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Cannabis ETF Isn't High Yet, But It's Rebounding

ETF Professor

It's still too early in 2020 to proclaim the cannabis equity and exchanged traded funds rebound legitimate, but at least a comeback is materializing. The still maturing resurgence is important following a year in which essentially all of the U.S.-listed cannabis funds were among 2019's worst-performing ETFs.

What To Know

The AdvisorShares Pure Cannabis ETF (NYSE: YOLO), the first actively managed cannabis ETF in the U.S., is one of the funds in this category that's on the mend, sort of, to start 2020. YOLO's 5.26% gain this month is much needed after the fund was pummeled following its debut last April.

YOLO is one of the only cannabis ETFs with exposure to U.S.-based multi-state operators (MSOs), a trait that could stoke the fund's recent ascent.

“YOLO invests in exposure to United States multi-state operations (MSO’s) including those operating in Illinois: Green Thumb Industries (OTC: GTBIF), Cresco Labs (OTC:CRLSF), and Curaleaf (OTC: CURLF),” portfolio manager Dan Ahrens wrote in a recent note.

YOLO obtains its MSO exposure via swaps.

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Why It's Important

Another marquee holding in YOLO is Innovative Industrial Properties, Inc (NYSE: IIPR), the original cannabis real estate investment trust.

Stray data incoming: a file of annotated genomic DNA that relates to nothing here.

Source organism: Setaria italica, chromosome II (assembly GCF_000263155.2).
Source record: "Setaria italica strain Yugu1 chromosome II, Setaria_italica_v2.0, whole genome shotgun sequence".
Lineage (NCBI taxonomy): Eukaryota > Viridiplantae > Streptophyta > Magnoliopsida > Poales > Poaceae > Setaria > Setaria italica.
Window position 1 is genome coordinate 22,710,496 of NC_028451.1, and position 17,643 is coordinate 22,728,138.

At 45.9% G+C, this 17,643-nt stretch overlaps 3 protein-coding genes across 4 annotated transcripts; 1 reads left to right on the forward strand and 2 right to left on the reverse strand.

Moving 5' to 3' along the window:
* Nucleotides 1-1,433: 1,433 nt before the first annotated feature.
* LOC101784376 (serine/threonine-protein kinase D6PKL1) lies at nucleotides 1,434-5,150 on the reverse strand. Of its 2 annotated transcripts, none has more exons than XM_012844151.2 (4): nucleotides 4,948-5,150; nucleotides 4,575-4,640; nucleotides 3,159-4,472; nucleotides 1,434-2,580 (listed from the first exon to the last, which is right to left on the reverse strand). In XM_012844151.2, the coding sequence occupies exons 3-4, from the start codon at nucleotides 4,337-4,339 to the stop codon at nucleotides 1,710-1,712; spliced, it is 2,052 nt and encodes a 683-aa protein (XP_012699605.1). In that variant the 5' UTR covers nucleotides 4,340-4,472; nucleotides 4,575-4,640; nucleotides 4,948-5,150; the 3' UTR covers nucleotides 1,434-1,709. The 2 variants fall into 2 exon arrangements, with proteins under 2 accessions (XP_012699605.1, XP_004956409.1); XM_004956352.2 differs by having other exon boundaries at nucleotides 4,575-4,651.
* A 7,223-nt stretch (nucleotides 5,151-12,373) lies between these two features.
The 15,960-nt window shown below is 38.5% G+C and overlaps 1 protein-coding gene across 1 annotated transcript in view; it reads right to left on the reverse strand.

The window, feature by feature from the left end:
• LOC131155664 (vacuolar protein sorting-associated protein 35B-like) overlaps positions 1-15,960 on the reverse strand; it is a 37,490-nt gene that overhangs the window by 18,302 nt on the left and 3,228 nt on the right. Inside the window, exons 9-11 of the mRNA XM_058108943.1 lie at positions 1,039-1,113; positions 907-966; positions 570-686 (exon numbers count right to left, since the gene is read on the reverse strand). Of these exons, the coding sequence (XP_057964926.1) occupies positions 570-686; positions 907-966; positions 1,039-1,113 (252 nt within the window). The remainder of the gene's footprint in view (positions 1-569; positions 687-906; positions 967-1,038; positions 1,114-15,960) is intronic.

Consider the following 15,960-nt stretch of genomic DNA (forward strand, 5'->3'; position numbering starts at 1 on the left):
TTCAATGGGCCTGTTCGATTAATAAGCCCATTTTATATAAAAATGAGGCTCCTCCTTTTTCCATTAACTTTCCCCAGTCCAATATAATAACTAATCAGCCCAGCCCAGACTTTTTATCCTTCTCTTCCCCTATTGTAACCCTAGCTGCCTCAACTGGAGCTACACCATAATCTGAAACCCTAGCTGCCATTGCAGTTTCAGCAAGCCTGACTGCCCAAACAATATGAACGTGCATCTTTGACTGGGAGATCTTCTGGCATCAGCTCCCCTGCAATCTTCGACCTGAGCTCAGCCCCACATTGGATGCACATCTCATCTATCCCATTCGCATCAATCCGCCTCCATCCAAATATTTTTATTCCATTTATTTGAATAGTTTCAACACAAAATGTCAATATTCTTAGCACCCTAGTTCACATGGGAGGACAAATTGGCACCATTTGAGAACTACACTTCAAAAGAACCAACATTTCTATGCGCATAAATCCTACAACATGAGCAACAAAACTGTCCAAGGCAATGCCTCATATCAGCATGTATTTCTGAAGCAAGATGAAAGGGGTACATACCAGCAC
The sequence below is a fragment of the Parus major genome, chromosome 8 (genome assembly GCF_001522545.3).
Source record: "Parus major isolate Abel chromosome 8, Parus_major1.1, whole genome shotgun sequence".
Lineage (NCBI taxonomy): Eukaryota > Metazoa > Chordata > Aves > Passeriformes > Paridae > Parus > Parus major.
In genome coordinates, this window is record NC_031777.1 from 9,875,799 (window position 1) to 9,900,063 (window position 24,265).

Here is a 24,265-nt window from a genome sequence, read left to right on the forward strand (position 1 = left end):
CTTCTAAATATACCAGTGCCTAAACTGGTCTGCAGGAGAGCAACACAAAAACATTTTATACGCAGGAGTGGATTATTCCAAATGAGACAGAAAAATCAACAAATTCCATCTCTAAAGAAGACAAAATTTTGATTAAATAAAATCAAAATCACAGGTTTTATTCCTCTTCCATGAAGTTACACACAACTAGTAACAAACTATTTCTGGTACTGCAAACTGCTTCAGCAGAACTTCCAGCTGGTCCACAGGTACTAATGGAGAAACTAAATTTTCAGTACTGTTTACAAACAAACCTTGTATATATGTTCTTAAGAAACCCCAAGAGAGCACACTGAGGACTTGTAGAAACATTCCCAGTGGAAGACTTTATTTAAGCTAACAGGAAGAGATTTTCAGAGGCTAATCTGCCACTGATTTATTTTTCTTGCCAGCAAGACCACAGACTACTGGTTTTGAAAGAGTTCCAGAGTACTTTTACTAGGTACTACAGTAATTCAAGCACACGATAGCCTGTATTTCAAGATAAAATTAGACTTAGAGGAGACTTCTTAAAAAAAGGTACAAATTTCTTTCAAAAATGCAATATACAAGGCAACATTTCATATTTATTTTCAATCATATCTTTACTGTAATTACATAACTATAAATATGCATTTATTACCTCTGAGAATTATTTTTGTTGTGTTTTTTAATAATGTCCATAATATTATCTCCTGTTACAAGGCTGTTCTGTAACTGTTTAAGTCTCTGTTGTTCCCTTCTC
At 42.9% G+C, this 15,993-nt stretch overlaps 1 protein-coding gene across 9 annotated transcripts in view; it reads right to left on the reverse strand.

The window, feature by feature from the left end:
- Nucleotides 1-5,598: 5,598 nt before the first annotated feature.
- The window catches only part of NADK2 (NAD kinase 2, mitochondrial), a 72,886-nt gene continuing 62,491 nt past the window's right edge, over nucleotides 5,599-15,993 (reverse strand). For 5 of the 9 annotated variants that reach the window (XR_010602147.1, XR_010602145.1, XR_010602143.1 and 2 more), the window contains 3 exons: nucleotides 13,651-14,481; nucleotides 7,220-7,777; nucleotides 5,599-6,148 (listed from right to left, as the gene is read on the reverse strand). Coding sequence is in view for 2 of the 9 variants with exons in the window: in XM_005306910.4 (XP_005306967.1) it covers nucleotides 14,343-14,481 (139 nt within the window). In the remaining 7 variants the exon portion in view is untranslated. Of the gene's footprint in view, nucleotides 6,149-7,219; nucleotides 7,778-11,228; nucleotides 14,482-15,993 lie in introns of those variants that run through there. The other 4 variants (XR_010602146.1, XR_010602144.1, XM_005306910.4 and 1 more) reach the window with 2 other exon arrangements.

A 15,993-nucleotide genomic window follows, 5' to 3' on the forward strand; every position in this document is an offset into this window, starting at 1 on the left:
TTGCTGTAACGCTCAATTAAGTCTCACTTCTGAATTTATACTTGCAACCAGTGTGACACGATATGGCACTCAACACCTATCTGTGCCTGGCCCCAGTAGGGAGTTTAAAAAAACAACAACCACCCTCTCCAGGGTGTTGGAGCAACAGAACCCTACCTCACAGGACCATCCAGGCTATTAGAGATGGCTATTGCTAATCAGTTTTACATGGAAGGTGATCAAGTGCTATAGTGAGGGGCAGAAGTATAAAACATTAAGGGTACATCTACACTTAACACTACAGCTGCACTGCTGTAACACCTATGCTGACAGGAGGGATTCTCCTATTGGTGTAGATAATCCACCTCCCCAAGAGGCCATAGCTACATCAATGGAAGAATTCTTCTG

“It’s another cannabis-related company doing important business in Illinois. As a U.S.-listed REIT, it cannot be held in an index-based cannabis equity ETF,” said Ahrens. “We hold it because, as an actively managed ETF, we can. I’ve seen lots of articles touting Illinois’s successful cannabis sales, but also inaccurately depicting cannabis stocks and cannabis funds as basically all the being the same. They are not!”

What's Next

Another benefit offered by YOLO is that the fund is significantly underweight Canadian cannabis stocks, including some of the laggards that dominate passively managed rivals. In fact, Tilray (NASDAQ: TLRY) and Aurora Cannabis (NYSE: ACB) combine for less than 2.5% of YOLO's roster.

“We greatly underweight Canadian companies Tilray, HEXO and Aurora, but still maintain small positions. They were terrible again in December – down double digits,” said Ahrens. “Like I’ve stated each month previously, since its launch on April 18 of this year, YOLO still has yet to experience any out-flow of shares (ETF redemption units). It makes me confident of our future upside. I think investors believe in YOLO’s active investment management and higher U.S. exposure not normally found in competitor funds in the cannabis space.”


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